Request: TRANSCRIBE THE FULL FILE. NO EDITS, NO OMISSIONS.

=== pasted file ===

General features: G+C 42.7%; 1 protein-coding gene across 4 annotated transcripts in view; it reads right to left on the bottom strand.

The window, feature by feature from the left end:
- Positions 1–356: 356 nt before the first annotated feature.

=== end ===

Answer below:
General features: G+C 42.7%; 1 protein-coding gene across 4 annotated transcripts in view; it reads right to left on the bottom strand.

The window, feature by feature from the left end:
- Positions 1–356: 356 nt before the first annotated feature.